1 cup fresh or frozen corn kernels (optional)
1 1/2 cups (an 8-ounce package) sliced mushrooms
1 Tbsp. minced fresh rosemary or 1 tsp. crumbled dried rosemary
3 tablespoons unsalted butter
2/3 cups all-purpose flour
1/2 cup heavy (whipping) cream or half and half
1/2 cup chopped fresh flat-leaf parsley, optional
4 cups cubed raw chicken or turkey
1 refrigerated pie crust (half of a 15-ounce package)
1 large egg, beaten
1. Preheat the oven to 375 degrees.
2. Heat 1 tablespoon of the olive oil in a very large skillet, Dutch oven or wok over medium high heat. Add the garlic, scallions, potatoes, carrots and celery and saute to soften for 4 minutes. Add the broccoli, season with salt and pepper, and saute until the vegetables are coated with the onion mixture, 1 minute. Add 1/2 cup of the broth, stir, and cover. Simmer until all of the vegetables are crisp-tender and the liquid is mostly evaporated, about 3 minutes. Stir in the peas and the corn if using. Transfer the entire mixture to a shallow 4-quart casserole or a second very large deep ovenproof skillet and set aside. Return the first skillet to the stove.
3. Heat another 1 tablespoon olive oil in the pan over medium high heat. Add the mushrooms and rosemary and saute until the mushrooms are golden brown, 5 minutes. Add them to the vegetable mixture and return the pan to the stove.
4. Melt the butter in the pan over medium heat. Whisk in the flour and whisk occasionally until it turns blond in color, about 3 minutes. Add the remaining 3 1/2 cups broth and bring to a simmer over high heat. Lower the heat back to medium and simmer, whisking occasionally, until the sauce has thickened, about 3 minutes. Season with salt and pepper, stir in the cream the the parsley, if using, and cook for 3 minutes more. Pour the sauce over the vegetable mixture and stir.
5. Fork in the Road option to use vegetable broth instead of chicken broth and tofu, instead of chicken.
6. Wipe out the skillet, add the remaining tablespoon of oil, and heat it over medium high heat. Season the chicken with salt and pepper and saute until the insides are still a little pink, 4 minutes. Toss with the vegetables.
7. Center the pie crust over the filling. Brush the top of the pastry with the egg and use a sharp knife to make several slits in the crust. Bake until the crust is golden brown and the filling is bubbly, about 30 minutes. Spoon the casserole onto plates, making sure each serving has a piece of crust.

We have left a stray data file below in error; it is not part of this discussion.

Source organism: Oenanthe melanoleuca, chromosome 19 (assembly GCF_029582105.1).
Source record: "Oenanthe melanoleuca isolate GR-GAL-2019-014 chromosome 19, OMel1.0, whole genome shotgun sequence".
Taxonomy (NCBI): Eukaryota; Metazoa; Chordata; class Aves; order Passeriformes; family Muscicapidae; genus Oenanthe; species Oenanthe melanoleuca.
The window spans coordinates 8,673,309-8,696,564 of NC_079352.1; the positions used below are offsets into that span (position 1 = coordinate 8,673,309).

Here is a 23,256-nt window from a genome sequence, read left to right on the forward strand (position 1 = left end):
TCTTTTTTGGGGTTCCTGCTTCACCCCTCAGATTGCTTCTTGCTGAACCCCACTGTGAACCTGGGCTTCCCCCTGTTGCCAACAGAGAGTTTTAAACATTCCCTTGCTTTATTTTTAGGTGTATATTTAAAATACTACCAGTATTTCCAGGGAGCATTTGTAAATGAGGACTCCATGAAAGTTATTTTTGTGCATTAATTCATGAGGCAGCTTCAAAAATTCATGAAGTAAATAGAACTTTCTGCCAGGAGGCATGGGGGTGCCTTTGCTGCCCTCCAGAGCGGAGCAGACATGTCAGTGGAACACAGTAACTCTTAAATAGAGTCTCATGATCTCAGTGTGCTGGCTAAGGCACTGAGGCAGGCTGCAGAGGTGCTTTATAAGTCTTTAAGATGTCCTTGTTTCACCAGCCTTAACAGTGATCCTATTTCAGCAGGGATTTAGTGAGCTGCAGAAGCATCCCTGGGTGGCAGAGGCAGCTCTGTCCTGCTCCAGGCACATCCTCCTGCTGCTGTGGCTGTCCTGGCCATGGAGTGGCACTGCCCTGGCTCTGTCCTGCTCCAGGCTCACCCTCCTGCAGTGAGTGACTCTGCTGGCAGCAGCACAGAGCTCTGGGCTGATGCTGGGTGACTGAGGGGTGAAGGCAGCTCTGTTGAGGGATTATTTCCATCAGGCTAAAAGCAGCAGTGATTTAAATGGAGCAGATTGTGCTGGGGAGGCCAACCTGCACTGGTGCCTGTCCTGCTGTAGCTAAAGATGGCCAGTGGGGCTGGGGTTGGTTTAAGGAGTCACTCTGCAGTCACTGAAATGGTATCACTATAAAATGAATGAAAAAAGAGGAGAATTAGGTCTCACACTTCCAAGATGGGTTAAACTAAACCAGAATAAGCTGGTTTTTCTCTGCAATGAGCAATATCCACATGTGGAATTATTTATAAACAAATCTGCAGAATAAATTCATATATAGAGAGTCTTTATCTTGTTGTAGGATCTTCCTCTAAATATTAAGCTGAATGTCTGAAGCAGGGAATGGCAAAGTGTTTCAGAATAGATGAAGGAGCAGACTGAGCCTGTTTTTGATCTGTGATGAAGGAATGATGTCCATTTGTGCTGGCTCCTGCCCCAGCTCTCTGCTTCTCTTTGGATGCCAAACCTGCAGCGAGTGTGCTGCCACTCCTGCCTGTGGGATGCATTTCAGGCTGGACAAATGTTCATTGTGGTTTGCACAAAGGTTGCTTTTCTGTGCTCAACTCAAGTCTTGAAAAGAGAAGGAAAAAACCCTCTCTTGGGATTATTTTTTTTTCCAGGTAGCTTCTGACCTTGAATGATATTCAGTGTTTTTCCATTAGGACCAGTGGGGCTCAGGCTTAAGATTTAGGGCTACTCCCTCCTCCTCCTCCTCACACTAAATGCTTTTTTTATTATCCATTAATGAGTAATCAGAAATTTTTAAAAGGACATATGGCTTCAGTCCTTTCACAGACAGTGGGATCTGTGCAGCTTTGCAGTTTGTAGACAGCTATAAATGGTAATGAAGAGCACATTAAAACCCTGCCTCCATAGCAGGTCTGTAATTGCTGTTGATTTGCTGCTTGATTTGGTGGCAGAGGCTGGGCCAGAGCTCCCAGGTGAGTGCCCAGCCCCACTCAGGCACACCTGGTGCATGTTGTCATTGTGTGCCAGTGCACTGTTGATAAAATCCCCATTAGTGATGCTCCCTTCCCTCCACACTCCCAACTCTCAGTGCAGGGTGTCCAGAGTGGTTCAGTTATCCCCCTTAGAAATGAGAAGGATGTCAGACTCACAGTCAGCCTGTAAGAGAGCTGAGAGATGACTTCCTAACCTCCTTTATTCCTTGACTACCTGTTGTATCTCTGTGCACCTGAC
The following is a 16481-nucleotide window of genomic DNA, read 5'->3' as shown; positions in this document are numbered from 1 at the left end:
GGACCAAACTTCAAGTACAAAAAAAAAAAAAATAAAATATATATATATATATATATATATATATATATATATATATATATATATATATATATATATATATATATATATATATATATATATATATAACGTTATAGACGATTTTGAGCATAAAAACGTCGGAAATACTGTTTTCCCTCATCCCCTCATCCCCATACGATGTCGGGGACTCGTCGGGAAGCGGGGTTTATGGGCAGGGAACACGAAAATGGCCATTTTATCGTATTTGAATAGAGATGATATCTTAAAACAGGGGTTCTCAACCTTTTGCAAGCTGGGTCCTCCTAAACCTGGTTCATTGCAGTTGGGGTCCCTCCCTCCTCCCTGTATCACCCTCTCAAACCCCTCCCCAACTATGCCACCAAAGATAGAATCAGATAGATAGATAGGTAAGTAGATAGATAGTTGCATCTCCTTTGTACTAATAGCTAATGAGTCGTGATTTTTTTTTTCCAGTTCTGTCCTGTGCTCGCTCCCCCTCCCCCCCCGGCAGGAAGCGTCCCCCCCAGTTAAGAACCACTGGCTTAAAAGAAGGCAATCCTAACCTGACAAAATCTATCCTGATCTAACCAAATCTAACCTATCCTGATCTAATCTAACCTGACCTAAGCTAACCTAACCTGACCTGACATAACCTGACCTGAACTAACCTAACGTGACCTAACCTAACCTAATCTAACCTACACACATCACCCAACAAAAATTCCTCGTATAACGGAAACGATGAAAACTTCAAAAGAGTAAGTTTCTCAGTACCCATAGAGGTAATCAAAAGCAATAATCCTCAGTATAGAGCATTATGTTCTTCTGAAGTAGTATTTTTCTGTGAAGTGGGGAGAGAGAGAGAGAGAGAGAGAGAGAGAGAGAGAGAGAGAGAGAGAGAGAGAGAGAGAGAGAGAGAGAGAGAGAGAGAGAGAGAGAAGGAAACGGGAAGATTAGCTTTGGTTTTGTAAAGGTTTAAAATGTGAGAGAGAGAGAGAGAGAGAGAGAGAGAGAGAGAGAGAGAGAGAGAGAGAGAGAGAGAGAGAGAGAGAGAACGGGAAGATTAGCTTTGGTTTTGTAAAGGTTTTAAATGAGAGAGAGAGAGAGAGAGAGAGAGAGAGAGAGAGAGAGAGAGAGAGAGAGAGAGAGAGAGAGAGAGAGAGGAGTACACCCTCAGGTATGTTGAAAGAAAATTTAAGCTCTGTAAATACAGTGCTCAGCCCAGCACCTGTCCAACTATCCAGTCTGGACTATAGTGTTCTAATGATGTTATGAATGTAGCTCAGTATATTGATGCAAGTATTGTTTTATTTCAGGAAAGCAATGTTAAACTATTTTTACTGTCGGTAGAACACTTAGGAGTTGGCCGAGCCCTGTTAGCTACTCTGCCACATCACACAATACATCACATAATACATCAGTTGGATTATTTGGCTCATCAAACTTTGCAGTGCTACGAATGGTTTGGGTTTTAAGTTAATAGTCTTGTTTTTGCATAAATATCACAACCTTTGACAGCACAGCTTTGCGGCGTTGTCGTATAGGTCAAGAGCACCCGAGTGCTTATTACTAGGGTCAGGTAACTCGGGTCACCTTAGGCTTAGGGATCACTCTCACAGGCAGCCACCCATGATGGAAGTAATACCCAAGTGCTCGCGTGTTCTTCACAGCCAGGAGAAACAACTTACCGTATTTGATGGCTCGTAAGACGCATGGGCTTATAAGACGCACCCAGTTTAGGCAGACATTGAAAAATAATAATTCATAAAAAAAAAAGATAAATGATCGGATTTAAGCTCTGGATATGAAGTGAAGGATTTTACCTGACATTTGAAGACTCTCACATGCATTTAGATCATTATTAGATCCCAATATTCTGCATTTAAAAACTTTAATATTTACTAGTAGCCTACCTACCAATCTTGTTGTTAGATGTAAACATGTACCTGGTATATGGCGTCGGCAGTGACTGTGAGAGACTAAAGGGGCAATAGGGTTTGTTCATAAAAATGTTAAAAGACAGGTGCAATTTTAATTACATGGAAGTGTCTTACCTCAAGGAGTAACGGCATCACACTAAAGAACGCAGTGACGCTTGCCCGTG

Make an easy dessert after all that chopping.
The story here is Workman’s friend always liked these brownies better than the version in “The Mom 100 Cookbook,” which had chocolate and cocoa powder. This mixes up in no time, and it, too, makes plenty.
One-Pot Cocoa Powder Brownies for Abby
1 1/2 cups (3 sticks) unsalted butter, plus more for buttering the baking pan
2 1/2 cups sugar
1 1/4 cup unsweetened cocoa powder
6 large eggs, at room temperature
2 teaspoons pure vanilla extract
1 cup all purpose flour
1 tsp. baking powder
1 tsp. kosher or coarse salt
1. Preheat the oven to 350 degrees. Generously grease a 9- by 13-inch baking pan.
2. Melt the butter in a medium size saucepan over medium heat. Remove the pan from the heat and stir in the sugar and cocoa powder. Add the eggs one at a time, beating well after each addition. Stir in the vanilla. Stir in the flour, baking powder, and salt, mixing until the batter is completely smooth.
3. Fork in the Road is to make them into Rocky Road Brownies 30 minutes into the baking time.
4. Pour the batter into the baking pan, smoothing the top. Bake until a toothpick or a skewer inserted into the middle of the pan comes out almost clean, 35-40 minutes.
5. Let the brownies cool completely in the pan on a rack before cutting them into 24 squares.
For Rocky Road Brownies, take the pan out of the oven after 30-35 minutes of baking, when the brownies are almost done. Scatter evenly over the top 1 cup mini chocolate chips, 1 cup chopped walnuts, hazelnuts or pecans; and 2 cups mini marshmallows. Return the pan to the oven and bake another 3 to 5 minutes.